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Nobody ever asked “Where’s the beef?” after biting into a juicy, succulent slice of filet mignon. This tender cut comes from the aptly named tenderloin, a part of the steer that does not move much during the animal’s life. This means there’s less connective tissue in a filet than in other popular cuts, such as the ribeye or New York strip steak. It’s also why filet mignon delivers such pure, meaty flavor, making it one of the most desirable — and expensive — items on a steakhouse menu, at the butcher, or if you order steaks online.

History of filet mignon

Why the French name? The word filet translates literally to “a small cut of meat without the bone.” And mignon means “cute” or “dainty,” an apropos description given that most servings are only about six to eight ounces. Smaller portions are sometimes displayed as “petit filet” and top out at five ounces. You can also call it scarce, given the fact that the average cow yields only about one pound of the cut known as filet mignon.

In a bit of a twist, the French didn’t necessarily coin the term “filet mignon” as it relates to steak. In France, the beef cut is known as filet de boeuf, whereas filet mignon describes a pork tenderloin. The attribution for the steak terminology generally goes to the revered American writer O. Henry, who described beef tenderloin steak as filet mignon in The Four Million, his 1906 collection of stories about New Yorkers.

Because filet mignon is so tender, practically melting in your mouth when cooked correctly, it’s considered a luxury. Smoothly textured and with a straightforward yet subdued beefy flavor, it could even be called a gateway cut to other more marbled and flavorful steaks, such as the chef’s favorite, the ribeye, or backyard grilling standbys like the T-bone, sirloin, or New York strip.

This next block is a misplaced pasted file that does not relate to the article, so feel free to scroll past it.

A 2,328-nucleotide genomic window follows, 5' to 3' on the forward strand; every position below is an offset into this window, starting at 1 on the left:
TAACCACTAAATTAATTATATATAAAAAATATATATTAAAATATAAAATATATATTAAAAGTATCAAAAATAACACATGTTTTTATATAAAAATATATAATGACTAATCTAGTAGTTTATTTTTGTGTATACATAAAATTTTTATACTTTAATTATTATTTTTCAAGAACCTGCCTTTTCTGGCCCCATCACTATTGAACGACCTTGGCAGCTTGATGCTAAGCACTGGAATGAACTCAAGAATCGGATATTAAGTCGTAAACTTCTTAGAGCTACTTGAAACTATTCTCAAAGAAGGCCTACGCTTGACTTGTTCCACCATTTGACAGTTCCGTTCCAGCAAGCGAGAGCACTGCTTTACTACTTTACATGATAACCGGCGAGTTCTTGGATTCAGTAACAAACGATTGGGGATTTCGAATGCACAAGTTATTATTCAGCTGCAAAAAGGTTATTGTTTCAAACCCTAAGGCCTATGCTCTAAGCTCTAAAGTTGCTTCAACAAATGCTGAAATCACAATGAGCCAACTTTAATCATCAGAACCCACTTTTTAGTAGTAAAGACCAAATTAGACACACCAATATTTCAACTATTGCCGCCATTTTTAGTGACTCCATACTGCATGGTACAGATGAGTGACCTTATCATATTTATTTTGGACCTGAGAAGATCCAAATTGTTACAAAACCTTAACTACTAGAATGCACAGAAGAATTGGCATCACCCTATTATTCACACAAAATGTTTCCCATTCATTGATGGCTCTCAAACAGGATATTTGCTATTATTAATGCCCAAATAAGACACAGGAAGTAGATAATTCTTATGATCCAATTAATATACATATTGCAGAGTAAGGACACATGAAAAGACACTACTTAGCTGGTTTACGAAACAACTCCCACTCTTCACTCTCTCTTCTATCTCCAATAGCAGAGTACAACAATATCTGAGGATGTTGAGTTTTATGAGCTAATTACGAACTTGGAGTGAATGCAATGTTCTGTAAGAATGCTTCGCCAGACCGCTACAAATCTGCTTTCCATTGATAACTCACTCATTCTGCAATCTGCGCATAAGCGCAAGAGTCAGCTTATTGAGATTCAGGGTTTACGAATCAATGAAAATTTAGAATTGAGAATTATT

How to cook filet mignon

Another reason people love the filet is how easy it is to cook. Pan searing a filet and finishing it in the oven can yield a perfect texture and juiciness. Preheat the oven to 400° F. Next, heat a cast iron pan (or any oven-safe pan) over high heat. Add a pat of butter and quickly place the filet in the pan. Cook for two minutes on one side, and then flip and cook for another two minutes. Place the pan in the oven to finish for about six to seven minutes. Once the internal temperature reaches 135° F (for medium rare), let the meat rest for five minutes before slicing it.

Due to its inherent tenderness, filet mignon doesn’t need a marinade, but the subtle beef flavor takes well to herbs, sauces, and sides. Sierra Castellano,  senior director merchandising, wine and gourmet food at Harry & David, says, “I like filet mignon best when it’s pan seared with butter, topped with Rogue Creamery blue cheese, and served with a side of creamy horseradish.”

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When cooking a filet mignon in butter, try adding whole sprigs of rosemary or thyme to add an herbaceous punch.

For seasoning, the usual salt and pepper does the trick. For a steakhouse touch, try a peppercorn steak rub and cook with shallots and a splash of cognac, adding a few drops of cream to the pan to finish.

Because of the filet’s small size, it also is amazing when wrapped in puff pastry and sealed with sautéed mushrooms in the popular preparation known as beef Wellington. This savory conversation piece is a festive addition to the holiday table or can be served for any celebration.

So are filets wrapped in bacon.

filet mignon image - four pieces of filet mignon on a white counter top

Best wine to pair with filet mignon

As with any hearty steak, pair your filet with a lush red wine. Castellano recommends two wines from Harry & David: Reserve Pinot Noir and Reserve Cabernet Sauvignon. “Both have good body, tannins and acidity, and are fruit forward, which complements the meat nicely,” she says.

Author

Richard Martin is a writer, editor, and strategist who specializes in food, drink, travel, and urbanism. He is an executive producer on the forthcoming podcast about restaurants, The Scene, starring Marcus Samuelsson and Jonathan Waxman. He was also founding editor of Foodrepublic.com and the magazines Complex, Manhattan and Miami.

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